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dc.contributor.author Schraft, Hannes A.
dc.contributor.author Medina, Orlando J.
dc.contributor.author McClure, Jesse
dc.contributor.author Pereira, Daniel A.
dc.contributor.author Logue, David M.
dc.date.accessioned 2020-08-20T22:48:07Z
dc.date.available 2020-08-20T22:48:07Z
dc.date.issued 2017
dc.identifier.citation Schraft, H. A., Medina, O. J., McClure, J., Pereira, D. A., & Logue, D. M. (2017). Within-day improvement in a behavioural display: Wild birds 'warm up'. Animal Behaviour, 124, 167-174. https://doi.org/10.1016/j.anbehav.2016.12.026 en_US
dc.identifier.uri https://hdl.handle.net/10133/5748
dc.description Permission to archive accepted author manuscript. en_US
dc.description.abstract Motor performance describes the vigour or skill required to perform a particular display. It is a behaviourally salient variable in birdsong and other animal displays, but little is known about within-individual variation in performance over short timescales. The metric ‘frequency excursion’ (FEX) quantifies birdsong performance as cumulative frequency modulation per unit time. We measured FEX in a large sample of recordings from free-living male Adelaide's warblers, Setophaga adelaidae. Our objectives were to quantify natural variation in performance and test the hypotheses that performance (1) improves as a function of recent practise, (2) decreases over consecutive repetitions of a single song type, (3) improves with rest between songs, (4) varies by singing mode and (5) changes during vocal interactions with neighbours. We found significant variation in performance among individuals and song types. Consecutive repetition of a song type, rest between songs, singing mode and vocal interaction did not strongly affect performance. Performance consistently increased with song order, however, indicating that males warm up during morning singing. This is the first demonstration of such an effect in a sexual display. The warm-up effect may explain the prevalence of intense dawn singing in birds (dawn chorus), if rivals engage in an arms race to warm up. en_US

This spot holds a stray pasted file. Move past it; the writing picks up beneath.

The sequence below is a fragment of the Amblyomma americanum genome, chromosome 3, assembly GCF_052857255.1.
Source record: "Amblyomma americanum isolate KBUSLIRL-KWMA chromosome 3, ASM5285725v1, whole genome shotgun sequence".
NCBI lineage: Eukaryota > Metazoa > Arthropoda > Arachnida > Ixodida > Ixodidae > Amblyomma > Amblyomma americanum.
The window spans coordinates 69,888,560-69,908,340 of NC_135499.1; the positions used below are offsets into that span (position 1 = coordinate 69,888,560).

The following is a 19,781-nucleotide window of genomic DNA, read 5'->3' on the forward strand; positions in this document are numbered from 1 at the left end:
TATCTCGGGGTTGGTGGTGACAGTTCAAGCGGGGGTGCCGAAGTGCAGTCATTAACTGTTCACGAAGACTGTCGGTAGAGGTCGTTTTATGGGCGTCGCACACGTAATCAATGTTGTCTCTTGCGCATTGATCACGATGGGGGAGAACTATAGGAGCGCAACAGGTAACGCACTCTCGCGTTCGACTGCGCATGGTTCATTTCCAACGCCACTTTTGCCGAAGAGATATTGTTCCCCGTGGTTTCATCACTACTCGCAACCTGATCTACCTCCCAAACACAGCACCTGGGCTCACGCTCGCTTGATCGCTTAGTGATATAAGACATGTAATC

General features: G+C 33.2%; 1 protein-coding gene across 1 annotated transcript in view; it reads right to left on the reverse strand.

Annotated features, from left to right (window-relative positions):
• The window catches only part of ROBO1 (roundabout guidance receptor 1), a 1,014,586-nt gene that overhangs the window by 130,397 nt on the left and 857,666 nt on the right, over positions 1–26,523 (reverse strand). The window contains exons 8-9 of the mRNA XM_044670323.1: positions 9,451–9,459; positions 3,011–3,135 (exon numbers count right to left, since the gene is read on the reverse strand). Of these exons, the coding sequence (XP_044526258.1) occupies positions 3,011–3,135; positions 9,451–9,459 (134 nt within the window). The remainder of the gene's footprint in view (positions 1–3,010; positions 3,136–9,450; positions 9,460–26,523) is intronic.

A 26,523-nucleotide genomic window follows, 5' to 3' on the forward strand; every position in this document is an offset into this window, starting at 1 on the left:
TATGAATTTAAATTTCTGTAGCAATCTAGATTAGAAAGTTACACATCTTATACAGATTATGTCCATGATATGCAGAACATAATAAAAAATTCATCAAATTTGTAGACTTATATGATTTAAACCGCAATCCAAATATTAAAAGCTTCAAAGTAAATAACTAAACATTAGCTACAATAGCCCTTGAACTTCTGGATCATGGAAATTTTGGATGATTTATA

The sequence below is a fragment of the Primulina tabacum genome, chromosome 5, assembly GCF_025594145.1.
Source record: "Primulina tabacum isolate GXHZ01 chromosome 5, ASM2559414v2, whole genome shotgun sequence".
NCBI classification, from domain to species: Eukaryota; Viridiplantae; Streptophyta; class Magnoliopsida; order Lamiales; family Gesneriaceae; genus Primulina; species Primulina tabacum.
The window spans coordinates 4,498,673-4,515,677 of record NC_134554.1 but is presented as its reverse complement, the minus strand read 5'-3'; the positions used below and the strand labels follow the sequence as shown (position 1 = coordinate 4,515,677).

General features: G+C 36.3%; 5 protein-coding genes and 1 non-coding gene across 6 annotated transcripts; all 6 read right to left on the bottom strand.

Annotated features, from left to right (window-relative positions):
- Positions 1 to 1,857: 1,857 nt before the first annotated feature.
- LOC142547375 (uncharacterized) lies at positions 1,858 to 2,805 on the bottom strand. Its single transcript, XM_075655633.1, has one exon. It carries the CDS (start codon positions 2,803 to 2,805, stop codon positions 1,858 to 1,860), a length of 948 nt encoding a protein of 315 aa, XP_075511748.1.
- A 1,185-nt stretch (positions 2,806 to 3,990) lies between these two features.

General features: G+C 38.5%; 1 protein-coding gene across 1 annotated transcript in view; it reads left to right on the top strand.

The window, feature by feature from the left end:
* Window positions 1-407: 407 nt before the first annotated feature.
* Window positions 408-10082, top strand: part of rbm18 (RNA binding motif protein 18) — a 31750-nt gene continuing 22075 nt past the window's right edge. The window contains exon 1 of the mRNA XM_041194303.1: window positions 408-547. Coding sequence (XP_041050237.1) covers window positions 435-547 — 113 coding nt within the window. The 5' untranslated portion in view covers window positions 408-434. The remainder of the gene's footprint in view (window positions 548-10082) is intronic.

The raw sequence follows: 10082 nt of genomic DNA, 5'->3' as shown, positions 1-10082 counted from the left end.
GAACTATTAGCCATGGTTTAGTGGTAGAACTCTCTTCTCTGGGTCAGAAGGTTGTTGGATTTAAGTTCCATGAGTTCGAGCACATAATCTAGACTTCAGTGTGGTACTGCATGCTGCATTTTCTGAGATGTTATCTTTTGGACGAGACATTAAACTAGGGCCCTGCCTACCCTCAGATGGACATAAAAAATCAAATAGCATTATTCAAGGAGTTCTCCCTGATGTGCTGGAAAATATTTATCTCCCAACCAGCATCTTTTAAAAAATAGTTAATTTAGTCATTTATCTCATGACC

dc.language.iso en_US en_US
dc.publisher Elsevier en_US
dc.subject Anti-exhaustion hypothesis en_US
dc.subject Behavioural display en_US
dc.subject Dawn chorus en_US
dc.subject Frequency excursion en_US
dc.subject Performance en_US
dc.subject Warm-up hypothesis
dc.subject Adelaide's warblers
dc.subject.lcsh Songbirds--Behavior
dc.subject.lcsh Birdsongs
dc.subject.lcsh Setophaga
dc.title Within-day improvement in a behavioural display: wild birds 'warm up' en_US
dc.type Article en_US
dc.publisher.faculty Arts and Science en_US
dc.publisher.department Department of Psychology en_US
dc.description.peer-review Yes en_US
dc.publisher.institution San Diego State University en_US
dc.publisher.institution University of California, Davis en_US
dc.publisher.institution University of Puerto Rico en_US
dc.publisher.institution University of Massachusetts en_US
dc.publisher.institution Universidad del Valle en_US
dc.publisher.institution University of Lethbridge en_US
dc.publisher.url https://doi.org/10.1016/j.anbehav.2016.12.026 en_US


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